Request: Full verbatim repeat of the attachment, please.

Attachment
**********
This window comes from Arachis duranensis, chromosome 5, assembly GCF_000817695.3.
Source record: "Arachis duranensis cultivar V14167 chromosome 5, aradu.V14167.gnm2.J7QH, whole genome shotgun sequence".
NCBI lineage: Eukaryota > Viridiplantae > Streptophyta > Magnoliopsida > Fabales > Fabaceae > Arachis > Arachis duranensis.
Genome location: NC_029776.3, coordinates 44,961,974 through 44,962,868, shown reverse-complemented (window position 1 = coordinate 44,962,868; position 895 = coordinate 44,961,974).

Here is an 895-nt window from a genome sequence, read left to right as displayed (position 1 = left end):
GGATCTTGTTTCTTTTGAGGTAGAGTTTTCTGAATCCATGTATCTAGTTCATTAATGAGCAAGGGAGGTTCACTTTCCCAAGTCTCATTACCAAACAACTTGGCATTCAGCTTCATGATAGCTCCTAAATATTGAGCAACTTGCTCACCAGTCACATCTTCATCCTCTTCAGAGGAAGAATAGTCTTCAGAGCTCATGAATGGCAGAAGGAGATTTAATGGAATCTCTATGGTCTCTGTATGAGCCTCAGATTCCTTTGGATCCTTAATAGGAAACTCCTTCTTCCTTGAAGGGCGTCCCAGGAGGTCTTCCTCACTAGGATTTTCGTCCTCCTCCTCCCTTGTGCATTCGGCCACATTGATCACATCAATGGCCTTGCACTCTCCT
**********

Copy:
This window comes from Arachis duranensis, chromosome 5, assembly GCF_000817695.3.
Source record: "Arachis duranensis cultivar V14167 chromosome 5, aradu.V14167.gnm2.J7QH, whole genome shotgun sequence".
NCBI lineage: Eukaryota > Viridiplantae > Streptophyta > Magnoliopsida > Fabales > Fabaceae > Arachis > Arachis duranensis.
Genome location: NC_029776.3, coordinates 44,961,974 through 44,962,868, shown reverse-complemented (window position 1 = coordinate 44,962,868; position 895 = coordinate 44,961,974).

Here is an 895-nt window from a genome sequence, read left to right as displayed (position 1 = left end):
GGATCTTGTTTCTTTTGAGGTAGAGTTTTCTGAATCCATGTATCTAGTTCATTAATGAGCAAGGGAGGTTCACTTTCCCAAGTCTCATTACCAAACAACTTGGCATTCAGCTTCATGATAGCTCCTAAATATTGAGCAACTTGCTCACCAGTCACATCTTCATCCTCTTCAGAGGAAGAATAGTCTTCAGAGCTCATGAATGGCAGAAGGAGATTTAATGGAATCTCTATGGTCTCTGTATGAGCCTCAGATTCCTTTGGATCCTTAATAGGAAACTCCTTCTTCCTTGAAGGGCGTCCCAGGAGGTCTTCCTCACTAGGATTTTCGTCCTCCTCCTCCCTTGTGCATTCGGCCACATTGATCACATCAATGGCCTTGCACTCTCCT